We Want YOU!

My fellow Americans, do you recognize the pose borrowed from Uncle Sam urging you to sign up for the military?

Uncle Sam wants you, as an American, to be a patriot.  That’s all fine and good Yankee Doodle Dandee, but how do you define patriot?

Americans have always been 1. A bunch of Puritans  2. A bunch of farmers 3. A handful of Cowboys, and 4. Unclassified

You decide.

What makes a democracy?

At the heart of this country is supposed to be equality.  We are supposed to open our arms to ALL people, of all races and creeds.

That works all very well hypothetically.

Ex slaves couldn’t vote until 1867, and after that they had to deal with Jim Crow laws until the 1960’s.  And there after.

And did you know that in the US women couldn’t vote until 1920?  Apparently we should be stuck in the kitchen making biscuits or something.  Something useful.  Because we couldn’t vote.  So we might as well make biscuits.  And content ourselves with that.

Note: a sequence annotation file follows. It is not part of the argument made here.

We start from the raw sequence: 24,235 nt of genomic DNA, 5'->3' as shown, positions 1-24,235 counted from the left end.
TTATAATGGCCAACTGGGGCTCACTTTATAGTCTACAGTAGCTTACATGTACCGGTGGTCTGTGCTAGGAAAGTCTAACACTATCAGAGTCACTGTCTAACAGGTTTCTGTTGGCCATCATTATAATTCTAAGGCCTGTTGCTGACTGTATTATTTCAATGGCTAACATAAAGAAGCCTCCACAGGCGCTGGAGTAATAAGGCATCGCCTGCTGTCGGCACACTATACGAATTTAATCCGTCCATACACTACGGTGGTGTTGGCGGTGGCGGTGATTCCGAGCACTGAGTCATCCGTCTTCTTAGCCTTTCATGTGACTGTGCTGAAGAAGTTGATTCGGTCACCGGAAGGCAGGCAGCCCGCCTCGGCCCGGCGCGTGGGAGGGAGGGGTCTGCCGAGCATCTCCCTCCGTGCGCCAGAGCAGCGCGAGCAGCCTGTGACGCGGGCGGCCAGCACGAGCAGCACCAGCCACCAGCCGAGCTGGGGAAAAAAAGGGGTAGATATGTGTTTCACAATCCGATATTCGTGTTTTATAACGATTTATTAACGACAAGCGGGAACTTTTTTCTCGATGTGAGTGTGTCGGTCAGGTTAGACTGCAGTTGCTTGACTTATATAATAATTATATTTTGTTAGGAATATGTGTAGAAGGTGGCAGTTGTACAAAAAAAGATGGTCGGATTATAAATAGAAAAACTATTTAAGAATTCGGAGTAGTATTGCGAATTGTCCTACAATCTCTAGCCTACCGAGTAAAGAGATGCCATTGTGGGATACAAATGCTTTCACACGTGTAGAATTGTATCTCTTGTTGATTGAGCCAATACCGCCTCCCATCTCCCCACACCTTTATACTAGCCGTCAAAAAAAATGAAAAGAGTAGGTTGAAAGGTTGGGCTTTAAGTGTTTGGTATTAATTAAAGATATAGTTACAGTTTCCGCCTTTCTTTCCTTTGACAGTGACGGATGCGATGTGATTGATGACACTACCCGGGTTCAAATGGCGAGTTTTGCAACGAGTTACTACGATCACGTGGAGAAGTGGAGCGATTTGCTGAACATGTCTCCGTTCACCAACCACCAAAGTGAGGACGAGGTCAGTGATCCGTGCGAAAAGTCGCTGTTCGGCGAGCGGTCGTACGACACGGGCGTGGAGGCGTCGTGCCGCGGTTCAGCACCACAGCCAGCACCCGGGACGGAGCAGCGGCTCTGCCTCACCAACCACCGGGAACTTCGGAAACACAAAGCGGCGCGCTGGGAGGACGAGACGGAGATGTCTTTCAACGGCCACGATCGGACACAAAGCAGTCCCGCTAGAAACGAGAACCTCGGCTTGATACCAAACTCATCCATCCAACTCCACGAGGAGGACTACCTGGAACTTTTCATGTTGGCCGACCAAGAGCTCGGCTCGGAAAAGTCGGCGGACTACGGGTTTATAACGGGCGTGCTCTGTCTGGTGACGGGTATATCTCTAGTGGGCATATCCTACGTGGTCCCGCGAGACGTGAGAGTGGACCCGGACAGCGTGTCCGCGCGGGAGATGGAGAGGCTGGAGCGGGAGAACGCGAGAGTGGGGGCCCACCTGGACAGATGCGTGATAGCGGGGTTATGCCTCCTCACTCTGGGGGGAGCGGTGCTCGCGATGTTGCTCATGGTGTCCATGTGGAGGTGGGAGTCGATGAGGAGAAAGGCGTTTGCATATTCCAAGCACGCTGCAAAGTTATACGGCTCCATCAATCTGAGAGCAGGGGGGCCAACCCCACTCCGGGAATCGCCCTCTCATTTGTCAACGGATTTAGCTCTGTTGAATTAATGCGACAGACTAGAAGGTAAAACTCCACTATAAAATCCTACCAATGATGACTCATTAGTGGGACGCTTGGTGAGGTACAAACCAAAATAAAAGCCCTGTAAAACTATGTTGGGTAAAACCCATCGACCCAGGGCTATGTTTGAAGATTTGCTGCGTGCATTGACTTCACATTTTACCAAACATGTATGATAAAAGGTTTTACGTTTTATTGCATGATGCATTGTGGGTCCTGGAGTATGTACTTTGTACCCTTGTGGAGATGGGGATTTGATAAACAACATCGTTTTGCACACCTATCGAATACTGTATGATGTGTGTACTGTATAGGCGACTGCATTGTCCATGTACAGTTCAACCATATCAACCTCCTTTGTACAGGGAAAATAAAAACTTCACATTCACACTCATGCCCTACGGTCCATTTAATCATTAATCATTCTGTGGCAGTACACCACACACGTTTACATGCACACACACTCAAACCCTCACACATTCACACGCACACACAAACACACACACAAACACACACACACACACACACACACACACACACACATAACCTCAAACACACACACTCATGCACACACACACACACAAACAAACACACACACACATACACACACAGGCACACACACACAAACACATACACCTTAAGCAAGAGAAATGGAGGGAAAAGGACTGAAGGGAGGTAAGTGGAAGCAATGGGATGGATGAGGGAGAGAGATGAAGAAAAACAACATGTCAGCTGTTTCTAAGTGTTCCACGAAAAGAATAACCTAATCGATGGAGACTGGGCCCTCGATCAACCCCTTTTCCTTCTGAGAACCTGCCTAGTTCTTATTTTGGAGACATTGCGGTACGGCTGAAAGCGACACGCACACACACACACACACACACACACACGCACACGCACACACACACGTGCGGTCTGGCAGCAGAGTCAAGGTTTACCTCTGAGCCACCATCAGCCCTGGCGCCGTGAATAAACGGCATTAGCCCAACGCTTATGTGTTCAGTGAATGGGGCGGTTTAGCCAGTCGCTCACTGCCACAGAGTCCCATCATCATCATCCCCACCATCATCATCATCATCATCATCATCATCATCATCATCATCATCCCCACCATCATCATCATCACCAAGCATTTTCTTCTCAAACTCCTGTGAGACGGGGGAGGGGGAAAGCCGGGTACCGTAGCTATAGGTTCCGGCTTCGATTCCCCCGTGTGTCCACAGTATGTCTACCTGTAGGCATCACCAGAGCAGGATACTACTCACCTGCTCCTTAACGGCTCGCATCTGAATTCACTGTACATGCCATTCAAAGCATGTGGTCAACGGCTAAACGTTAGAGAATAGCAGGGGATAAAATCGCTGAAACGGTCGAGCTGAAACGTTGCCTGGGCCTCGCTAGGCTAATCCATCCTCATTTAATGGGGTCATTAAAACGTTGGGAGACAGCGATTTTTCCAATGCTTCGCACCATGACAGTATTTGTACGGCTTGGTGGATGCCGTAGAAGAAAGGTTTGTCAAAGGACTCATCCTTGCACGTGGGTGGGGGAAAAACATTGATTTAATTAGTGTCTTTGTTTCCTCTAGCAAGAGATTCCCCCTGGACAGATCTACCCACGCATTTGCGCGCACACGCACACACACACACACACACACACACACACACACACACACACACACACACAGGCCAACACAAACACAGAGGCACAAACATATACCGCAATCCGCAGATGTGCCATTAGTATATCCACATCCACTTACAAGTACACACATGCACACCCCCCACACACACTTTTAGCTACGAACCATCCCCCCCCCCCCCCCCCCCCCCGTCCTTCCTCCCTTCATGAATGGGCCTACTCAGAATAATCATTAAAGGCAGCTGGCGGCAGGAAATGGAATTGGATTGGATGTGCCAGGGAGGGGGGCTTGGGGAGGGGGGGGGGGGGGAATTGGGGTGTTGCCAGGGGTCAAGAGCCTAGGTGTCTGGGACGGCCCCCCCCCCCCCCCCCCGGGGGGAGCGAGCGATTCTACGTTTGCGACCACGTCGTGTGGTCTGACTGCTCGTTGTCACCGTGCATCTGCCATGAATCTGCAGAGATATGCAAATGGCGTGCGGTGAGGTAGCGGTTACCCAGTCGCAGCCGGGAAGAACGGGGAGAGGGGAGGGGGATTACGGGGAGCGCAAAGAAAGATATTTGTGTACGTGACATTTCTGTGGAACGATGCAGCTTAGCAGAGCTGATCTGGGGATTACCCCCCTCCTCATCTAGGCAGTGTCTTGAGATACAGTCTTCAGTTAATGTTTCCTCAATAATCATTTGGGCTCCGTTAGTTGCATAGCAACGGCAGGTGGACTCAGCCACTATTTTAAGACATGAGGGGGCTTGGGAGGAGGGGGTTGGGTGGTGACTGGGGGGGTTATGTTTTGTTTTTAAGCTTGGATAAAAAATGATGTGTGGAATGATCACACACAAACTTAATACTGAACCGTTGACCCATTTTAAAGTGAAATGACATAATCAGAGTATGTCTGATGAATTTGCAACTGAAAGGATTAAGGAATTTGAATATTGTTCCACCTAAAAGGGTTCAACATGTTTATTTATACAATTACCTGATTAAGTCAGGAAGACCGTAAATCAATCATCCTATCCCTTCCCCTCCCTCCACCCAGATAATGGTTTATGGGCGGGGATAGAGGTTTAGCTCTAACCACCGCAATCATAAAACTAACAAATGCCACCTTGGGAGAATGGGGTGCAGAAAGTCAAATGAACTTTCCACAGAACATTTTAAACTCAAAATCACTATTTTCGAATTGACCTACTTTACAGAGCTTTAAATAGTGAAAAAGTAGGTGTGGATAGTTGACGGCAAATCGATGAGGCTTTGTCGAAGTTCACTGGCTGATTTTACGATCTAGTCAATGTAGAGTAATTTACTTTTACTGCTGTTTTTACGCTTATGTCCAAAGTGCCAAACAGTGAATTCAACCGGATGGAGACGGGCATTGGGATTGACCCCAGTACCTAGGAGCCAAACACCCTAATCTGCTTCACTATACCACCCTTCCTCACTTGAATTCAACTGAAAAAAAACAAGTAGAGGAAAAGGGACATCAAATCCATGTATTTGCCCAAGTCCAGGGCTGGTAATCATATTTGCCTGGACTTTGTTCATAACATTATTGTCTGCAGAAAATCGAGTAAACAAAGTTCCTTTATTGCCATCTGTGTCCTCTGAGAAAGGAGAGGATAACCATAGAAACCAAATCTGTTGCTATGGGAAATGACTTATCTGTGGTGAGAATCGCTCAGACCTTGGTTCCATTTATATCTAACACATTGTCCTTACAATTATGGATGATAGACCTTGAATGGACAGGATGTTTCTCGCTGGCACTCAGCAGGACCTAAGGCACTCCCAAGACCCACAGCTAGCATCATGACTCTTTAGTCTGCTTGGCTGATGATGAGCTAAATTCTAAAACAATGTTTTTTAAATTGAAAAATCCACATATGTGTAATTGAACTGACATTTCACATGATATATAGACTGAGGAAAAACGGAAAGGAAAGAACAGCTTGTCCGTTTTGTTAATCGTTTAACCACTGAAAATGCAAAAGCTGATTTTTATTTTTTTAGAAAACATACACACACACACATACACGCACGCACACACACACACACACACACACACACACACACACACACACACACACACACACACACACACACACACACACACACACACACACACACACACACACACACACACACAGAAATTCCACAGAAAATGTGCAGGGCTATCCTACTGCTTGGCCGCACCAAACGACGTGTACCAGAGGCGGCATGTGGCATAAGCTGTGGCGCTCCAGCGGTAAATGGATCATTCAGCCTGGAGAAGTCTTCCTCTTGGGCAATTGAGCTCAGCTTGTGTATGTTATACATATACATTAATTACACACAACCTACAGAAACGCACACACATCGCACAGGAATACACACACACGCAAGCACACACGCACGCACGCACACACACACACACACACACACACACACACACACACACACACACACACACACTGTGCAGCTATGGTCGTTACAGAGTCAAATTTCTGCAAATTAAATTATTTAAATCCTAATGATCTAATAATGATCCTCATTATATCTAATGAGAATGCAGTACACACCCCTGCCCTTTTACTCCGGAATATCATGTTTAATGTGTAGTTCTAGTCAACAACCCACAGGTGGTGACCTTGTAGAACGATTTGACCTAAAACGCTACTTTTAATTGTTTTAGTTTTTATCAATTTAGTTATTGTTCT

Or the fact that our husbands do not beat us anymore.  Thank you Vered, of Mom Grind, for that lovely 1950’s ad advising us not to bore our husbands.

Lately I have been pissed off.  And those of you who know me well know when I get on my flaming horse I burn the house down!

But, like David Byrne of Talking Heads says on the song, “Burning Down the House,”   “Watch out, you might get what you’re after.”

And thank you, Allison, of Adverse Journalism for having a Messiah Complex and wanting to save the world.  It beats writing about the wonders of nail polish.

I think it all simmers and boils and then explodes.  And I think we can all thank Jaden who Writes for Hollywood to blow the lid off.  Yes, Jaden says most screenwriters are Caucasian males.  Around 85%.  Now you know why are movies are boring.  Why we have to wade through 5000 movies to maybe find 2 that we like.  If we’re  lucky.

The point is not that these screenwriter guys are white, but what’s with keeping with the status quo that has left things so unbalanced for so many years?  Whose interests does it serve?

But I think we may change the world.  Because, obviously, the world needs to be changed.